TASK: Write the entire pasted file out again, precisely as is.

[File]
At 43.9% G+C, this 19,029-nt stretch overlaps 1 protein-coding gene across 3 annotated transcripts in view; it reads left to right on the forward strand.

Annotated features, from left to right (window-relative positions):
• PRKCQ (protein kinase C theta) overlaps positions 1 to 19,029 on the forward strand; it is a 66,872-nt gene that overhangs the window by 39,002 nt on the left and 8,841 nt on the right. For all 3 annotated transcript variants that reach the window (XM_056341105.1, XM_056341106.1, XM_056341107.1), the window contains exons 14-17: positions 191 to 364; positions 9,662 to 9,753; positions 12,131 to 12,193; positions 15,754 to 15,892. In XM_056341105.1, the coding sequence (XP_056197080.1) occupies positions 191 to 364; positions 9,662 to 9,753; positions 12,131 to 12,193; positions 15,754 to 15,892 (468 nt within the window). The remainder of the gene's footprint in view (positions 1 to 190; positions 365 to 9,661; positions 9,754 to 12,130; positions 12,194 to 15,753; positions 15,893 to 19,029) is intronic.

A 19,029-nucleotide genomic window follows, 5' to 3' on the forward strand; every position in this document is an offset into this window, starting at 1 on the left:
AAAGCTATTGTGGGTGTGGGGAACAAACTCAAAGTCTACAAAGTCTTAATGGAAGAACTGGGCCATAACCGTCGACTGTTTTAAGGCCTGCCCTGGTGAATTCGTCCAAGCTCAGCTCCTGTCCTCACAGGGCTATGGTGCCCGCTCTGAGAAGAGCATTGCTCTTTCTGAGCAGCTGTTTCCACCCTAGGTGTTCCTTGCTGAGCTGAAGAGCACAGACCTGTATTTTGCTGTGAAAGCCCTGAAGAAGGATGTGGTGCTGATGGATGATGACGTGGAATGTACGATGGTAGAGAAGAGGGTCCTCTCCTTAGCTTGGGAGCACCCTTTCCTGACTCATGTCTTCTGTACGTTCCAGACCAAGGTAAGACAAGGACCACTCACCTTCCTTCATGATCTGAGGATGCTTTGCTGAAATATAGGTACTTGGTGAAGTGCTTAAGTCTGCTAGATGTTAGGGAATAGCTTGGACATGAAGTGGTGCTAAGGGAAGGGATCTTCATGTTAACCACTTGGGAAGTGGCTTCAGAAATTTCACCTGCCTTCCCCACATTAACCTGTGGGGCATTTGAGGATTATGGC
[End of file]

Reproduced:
At 43.9% G+C, this 19,029-nt stretch overlaps 1 protein-coding gene across 3 annotated transcripts in view; it reads left to right on the forward strand.

Annotated features, from left to right (window-relative positions):
• PRKCQ (protein kinase C theta) overlaps positions 1 to 19,029 on the forward strand; it is a 66,872-nt gene that overhangs the window by 39,002 nt on the left and 8,841 nt on the right. For all 3 annotated transcript variants that reach the window (XM_056341105.1, XM_056341106.1, XM_056341107.1), the window contains exons 14-17: positions 191 to 364; positions 9,662 to 9,753; positions 12,131 to 12,193; positions 15,754 to 15,892. In XM_056341105.1, the coding sequence (XP_056197080.1) occupies positions 191 to 364; positions 9,662 to 9,753; positions 12,131 to 12,193; positions 15,754 to 15,892 (468 nt within the window). The remainder of the gene's footprint in view (positions 1 to 190; positions 365 to 9,661; positions 9,754 to 12,130; positions 12,194 to 15,753; positions 15,893 to 19,029) is intronic.

A 19,029-nucleotide genomic window follows, 5' to 3' on the forward strand; every position in this document is an offset into this window, starting at 1 on the left:
AAAGCTATTGTGGGTGTGGGGAACAAACTCAAAGTCTACAAAGTCTTAATGGAAGAACTGGGCCATAACCGTCGACTGTTTTAAGGCCTGCCCTGGTGAATTCGTCCAAGCTCAGCTCCTGTCCTCACAGGGCTATGGTGCCCGCTCTGAGAAGAGCATTGCTCTTTCTGAGCAGCTGTTTCCACCCTAGGTGTTCCTTGCTGAGCTGAAGAGCACAGACCTGTATTTTGCTGTGAAAGCCCTGAAGAAGGATGTGGTGCTGATGGATGATGACGTGGAATGTACGATGGTAGAGAAGAGGGTCCTCTCCTTAGCTTGGGAGCACCCTTTCCTGACTCATGTCTTCTGTACGTTCCAGACCAAGGTAAGACAAGGACCACTCACCTTCCTTCATGATCTGAGGATGCTTTGCTGAAATATAGGTACTTGGTGAAGTGCTTAAGTCTGCTAGATGTTAGGGAATAGCTTGGACATGAAGTGGTGCTAAGGGAAGGGATCTTCATGTTAACCACTTGGGAAGTGGCTTCAGAAATTTCACCTGCCTTCCCCACATTAACCTGTGGGGCATTTGAGGATTATGGC